A small ingestible robotic origami has been created by a team of researchers from the Massachusetts Institute of Technology (MIT), the University of Sheffield, and the Tokyo Institute of Technology. The device unfolds itself inside the stomach to remove foreign objects or repair a wound.
“It’s really exciting to see our small origami robots doing something with potential important applications to health care,” adds Daniela Rus, the Andrew and Erna Viterbi Professor in MIT’s Department of Electrical Engineering and Computer Science and the director of MIT’s Computer Science and Artificial Intelligence Laboratory (CSAIL). “For applications inside the body, we need a small, controllable, untethered robot system. It’s really difficult to control and place a robot inside the body if the robot is attached to a tether.”
The device can move by sticking its appendages to a surface through friction and change its weight distribution by flexing its body, just like its predecessor. The water inside one’s stomach also helps propel the origami.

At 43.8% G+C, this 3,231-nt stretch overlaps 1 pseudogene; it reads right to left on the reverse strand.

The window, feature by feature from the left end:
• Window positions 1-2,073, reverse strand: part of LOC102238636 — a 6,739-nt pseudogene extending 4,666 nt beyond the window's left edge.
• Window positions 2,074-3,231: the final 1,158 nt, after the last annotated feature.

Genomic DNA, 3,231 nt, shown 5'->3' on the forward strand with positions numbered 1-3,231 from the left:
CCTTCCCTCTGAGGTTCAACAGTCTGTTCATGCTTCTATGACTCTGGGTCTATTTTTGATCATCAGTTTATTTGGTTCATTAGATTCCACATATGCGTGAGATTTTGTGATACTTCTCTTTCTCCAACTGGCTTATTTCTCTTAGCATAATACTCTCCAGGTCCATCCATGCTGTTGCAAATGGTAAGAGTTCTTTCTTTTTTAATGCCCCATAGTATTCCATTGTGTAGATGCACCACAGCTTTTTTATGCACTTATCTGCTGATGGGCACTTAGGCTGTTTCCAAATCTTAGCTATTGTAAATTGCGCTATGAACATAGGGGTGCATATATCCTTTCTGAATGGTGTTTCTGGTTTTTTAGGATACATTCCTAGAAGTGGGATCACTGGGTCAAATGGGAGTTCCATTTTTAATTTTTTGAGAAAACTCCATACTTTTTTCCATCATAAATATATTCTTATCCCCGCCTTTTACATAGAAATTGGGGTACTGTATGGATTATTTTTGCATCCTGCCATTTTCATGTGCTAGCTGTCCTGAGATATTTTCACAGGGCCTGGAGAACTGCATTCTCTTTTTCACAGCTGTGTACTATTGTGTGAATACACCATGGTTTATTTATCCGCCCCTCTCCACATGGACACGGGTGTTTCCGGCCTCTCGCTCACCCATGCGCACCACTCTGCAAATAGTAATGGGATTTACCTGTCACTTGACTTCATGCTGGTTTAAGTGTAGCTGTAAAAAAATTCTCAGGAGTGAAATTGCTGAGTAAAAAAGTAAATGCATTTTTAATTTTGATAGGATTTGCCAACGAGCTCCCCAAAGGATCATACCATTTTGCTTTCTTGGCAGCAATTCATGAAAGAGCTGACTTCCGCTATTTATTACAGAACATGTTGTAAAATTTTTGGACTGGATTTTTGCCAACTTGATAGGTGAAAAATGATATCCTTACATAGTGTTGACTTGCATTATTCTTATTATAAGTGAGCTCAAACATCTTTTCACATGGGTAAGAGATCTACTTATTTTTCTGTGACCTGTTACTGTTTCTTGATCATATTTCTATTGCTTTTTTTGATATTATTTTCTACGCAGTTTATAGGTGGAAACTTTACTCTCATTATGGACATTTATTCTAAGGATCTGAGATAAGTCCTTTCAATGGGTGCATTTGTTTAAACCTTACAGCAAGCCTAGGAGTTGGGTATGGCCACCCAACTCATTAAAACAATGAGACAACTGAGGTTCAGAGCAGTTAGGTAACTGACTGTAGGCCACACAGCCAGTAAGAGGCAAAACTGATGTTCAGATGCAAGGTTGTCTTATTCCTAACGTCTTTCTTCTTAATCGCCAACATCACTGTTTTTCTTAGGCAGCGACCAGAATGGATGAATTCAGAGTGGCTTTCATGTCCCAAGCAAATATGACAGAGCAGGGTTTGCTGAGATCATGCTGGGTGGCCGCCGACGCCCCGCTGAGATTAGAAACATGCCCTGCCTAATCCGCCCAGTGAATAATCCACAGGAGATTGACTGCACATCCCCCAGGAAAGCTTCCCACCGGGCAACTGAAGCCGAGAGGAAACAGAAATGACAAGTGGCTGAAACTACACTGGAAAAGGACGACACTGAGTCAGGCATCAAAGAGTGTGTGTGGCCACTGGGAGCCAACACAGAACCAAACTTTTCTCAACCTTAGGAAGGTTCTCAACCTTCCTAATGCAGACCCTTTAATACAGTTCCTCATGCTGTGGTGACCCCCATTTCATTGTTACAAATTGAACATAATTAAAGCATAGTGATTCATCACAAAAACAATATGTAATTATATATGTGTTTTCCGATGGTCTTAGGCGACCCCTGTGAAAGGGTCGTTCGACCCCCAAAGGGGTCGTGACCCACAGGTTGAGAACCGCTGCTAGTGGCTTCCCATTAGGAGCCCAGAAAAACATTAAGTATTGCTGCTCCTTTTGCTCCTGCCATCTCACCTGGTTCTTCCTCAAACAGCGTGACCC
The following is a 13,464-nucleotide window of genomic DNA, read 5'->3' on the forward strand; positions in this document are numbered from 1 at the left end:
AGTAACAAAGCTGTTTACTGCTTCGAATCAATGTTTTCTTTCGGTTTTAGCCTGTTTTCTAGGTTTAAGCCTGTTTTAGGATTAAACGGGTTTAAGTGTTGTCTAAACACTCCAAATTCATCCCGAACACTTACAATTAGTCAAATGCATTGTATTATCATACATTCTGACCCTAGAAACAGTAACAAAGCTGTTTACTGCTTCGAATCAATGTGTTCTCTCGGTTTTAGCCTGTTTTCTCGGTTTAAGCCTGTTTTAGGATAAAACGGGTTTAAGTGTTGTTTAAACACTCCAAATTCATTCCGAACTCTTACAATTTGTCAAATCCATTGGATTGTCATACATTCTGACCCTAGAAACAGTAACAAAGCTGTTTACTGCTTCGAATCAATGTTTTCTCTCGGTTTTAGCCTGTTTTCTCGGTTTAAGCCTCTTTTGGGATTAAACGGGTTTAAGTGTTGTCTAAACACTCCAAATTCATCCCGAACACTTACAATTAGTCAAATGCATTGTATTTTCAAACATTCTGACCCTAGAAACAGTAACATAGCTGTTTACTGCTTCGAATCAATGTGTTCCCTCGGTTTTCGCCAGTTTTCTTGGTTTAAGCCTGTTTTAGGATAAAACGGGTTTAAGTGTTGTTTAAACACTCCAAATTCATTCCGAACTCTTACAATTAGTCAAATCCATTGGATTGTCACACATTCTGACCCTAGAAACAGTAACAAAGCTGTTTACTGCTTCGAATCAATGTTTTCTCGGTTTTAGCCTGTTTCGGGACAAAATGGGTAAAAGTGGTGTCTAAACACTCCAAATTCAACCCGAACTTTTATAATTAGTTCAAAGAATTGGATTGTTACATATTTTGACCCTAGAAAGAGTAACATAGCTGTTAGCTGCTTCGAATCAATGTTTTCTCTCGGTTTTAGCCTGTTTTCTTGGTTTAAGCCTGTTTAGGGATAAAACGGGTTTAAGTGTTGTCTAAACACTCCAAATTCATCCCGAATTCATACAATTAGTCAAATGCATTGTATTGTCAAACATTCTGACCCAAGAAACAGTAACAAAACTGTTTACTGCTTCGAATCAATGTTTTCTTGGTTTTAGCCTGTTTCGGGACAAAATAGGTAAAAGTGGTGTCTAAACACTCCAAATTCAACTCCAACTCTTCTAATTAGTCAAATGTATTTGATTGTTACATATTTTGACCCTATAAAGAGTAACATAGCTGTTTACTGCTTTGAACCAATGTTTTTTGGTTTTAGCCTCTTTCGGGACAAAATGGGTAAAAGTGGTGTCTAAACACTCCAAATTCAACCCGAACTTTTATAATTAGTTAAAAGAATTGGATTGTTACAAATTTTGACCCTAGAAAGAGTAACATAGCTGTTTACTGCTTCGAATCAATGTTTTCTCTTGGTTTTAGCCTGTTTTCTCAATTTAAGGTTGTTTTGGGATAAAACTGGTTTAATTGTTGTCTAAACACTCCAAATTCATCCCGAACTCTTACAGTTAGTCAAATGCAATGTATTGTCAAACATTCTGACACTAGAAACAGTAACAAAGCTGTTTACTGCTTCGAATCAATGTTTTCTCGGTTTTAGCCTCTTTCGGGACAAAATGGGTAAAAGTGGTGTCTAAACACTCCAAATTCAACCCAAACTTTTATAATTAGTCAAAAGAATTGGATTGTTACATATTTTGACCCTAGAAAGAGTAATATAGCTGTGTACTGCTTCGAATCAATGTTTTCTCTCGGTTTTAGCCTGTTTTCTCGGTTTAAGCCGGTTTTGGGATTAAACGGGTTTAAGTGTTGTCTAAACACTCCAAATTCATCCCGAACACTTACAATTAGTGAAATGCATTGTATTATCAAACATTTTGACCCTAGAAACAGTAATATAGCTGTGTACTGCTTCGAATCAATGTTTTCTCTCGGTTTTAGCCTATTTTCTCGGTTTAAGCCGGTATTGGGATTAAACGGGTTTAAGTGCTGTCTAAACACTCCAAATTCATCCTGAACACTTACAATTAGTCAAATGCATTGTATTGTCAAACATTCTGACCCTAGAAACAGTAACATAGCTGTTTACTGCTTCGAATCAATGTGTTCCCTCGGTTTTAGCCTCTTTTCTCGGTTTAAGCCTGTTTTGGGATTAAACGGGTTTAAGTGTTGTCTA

The origami is composed of two layers that shrinks when heated. The patter of slits found on the device’s outside indicates how it will fold when the middle layer contracts.
Looking for the device’s material was not easy as the researchers spent huge amounts of time in Asian markets. After much research, the researchers opted to use the material called Biolefin for its shrinking layer.
The research team successfully tested the origami’s mechanical properties after replicating a person’s stomach by introducing a lemon and water mixture, which stood as the stomach’s acidic fluids, into a pig stomach. Now, foreign objects, which can cause more tissue damage with prolonged contact, can be easily and quickly removed with the device.
“Shuhei bought a piece of ham, and he put the battery on the ham,” says Rus. “Within half an hour, the battery was fully submerged in the ham. So that made me realise that, yes, this is important. If you have a battery in your body, you really want it out as soon as possible.”